What's Up Doc? Irabu's Office director Kenji Nakamuraby Georgia Blair,
A psychiatrist recalls to a colleague a Freudian slip he makes the previous night while at dinner with his mother. 'What did you say?' enquires his colleague. 'I meant to Say Please, pass me the butter, but instead I said, you miserable bitch you've ruined my life.'
Welcome to Irabu's Office is less a greeting than it is a belated acknowledgement of immersive environmental chaos. In this domain the origins of the highest anxieties demand excavation via treatments best described as redefining most medical orthodoxy. However, the imagery doesn't so much underscore the situation as virtually determine it.
Director Kenji Nakamura sustains each case's unique process of healing in adherence to the time frame of the episodic format and yet the scenario itself eschews the traditional cause and effect or symptom and diagnosis resolutions associated with western medicine or TV shows slave to that premise merely by virtue of its elaborate animation. Imagine Lewis Carroll allowed free reign with a can of paint in Tokyo.
The saturation and blush of colours hardly diminish the sense of foreboding. For Irabu, who appears in at least three separate guises, there appears to be no problem too perverse and no psychological gash too deep since his special aptitude is often geared around deepening the perversion. This Felliniesque impresario, with a penchant for costumes, stands at the epicentre of a lysergic domain patterned in polka dots, inhabited by cardboard cut-outs and fanciful visual non sequiturs. It's a trip where the objective shifts to incorporate both subjective meanings.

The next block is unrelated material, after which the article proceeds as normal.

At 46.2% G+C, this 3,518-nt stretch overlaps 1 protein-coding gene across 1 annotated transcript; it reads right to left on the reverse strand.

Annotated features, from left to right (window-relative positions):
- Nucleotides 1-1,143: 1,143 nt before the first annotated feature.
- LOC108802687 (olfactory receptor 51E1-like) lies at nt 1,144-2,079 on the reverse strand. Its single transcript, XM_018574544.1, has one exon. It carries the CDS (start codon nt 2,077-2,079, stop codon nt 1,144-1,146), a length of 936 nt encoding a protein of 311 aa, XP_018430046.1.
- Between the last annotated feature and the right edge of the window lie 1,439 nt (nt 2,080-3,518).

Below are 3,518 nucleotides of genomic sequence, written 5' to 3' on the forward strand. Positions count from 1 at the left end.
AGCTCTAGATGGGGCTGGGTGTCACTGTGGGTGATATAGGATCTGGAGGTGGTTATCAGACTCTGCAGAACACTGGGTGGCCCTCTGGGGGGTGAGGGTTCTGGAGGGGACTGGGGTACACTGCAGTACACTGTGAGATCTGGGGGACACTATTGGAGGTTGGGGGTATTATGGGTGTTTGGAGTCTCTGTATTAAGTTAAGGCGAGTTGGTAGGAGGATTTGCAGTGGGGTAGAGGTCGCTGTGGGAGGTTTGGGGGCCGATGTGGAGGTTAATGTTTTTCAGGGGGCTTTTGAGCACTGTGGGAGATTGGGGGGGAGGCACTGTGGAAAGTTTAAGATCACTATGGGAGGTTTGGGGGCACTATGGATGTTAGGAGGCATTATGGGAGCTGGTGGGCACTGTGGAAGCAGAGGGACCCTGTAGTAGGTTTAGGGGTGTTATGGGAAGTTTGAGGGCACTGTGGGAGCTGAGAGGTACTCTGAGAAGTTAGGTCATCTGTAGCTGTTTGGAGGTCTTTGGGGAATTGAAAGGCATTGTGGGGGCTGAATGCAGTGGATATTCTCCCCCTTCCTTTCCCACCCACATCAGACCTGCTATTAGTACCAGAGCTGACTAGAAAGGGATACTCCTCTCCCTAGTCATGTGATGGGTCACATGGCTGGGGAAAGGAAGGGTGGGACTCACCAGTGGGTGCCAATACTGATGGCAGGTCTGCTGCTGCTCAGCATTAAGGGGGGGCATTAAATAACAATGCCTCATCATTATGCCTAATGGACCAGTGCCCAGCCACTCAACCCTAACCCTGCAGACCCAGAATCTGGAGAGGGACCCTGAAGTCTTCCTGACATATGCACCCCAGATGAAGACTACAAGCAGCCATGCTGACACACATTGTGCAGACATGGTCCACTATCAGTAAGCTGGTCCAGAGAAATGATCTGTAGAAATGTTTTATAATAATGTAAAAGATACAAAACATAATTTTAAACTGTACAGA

Siren Visual: German critic Petr Kral once described the animation of Tex Avery as a "lucid delirium". That would seem like an appropriate description of the vivid visual aspects in Welcome to Irabu's Office. What were your priorities in designing the look of the animation?
Kenji Nakamura: I've taken the inner psychological world, which is a rather serious theme for a TV anime and I've kept it serious but I've tried to brighten up the visuals. I wanted to express the reality that some people experience – a world where realism and dream coexist, by applying unrealistic colours to the mundane cityscapes of Tokyo. Regarding the characters, generally in animation the actors provide voiceover [for] the illustration of the characters. However in this case we took the actual footage of the actor acting the role as well as the illustrated characters to create a dissociated unity between the 'actor' and the 'anime character'.
SV: Narrative based surrealism usually works within a uniform stylistic approach. What were some of the choices you thought might work in bringing the world alive on screen?
KN: Personally I'm not really conscious of any surrealism. The approach adopted to create the world of this story is to incorporate real images into the symbolised world of animation. It's so we can portray a world where the boundaries remain ambiguous – where we can depict for example, a world at the threshold of reality and fantasy.
SV: Given the narrative flexibility the format offers for creating a unique canvas in which to create these very stylized worlds are there any limitations placed on the filmmakers aside from the duration of each episode? Is the visual framework of each title dictated by the novel, the director's vision or the resources on hand? How is the style arrived at, initially?
KN: At the initial stage I think about it on my own. Then when I'm ready I throw it out there to my staff and get their reactions and feedback. We make drastic changes [if needed] during that phase.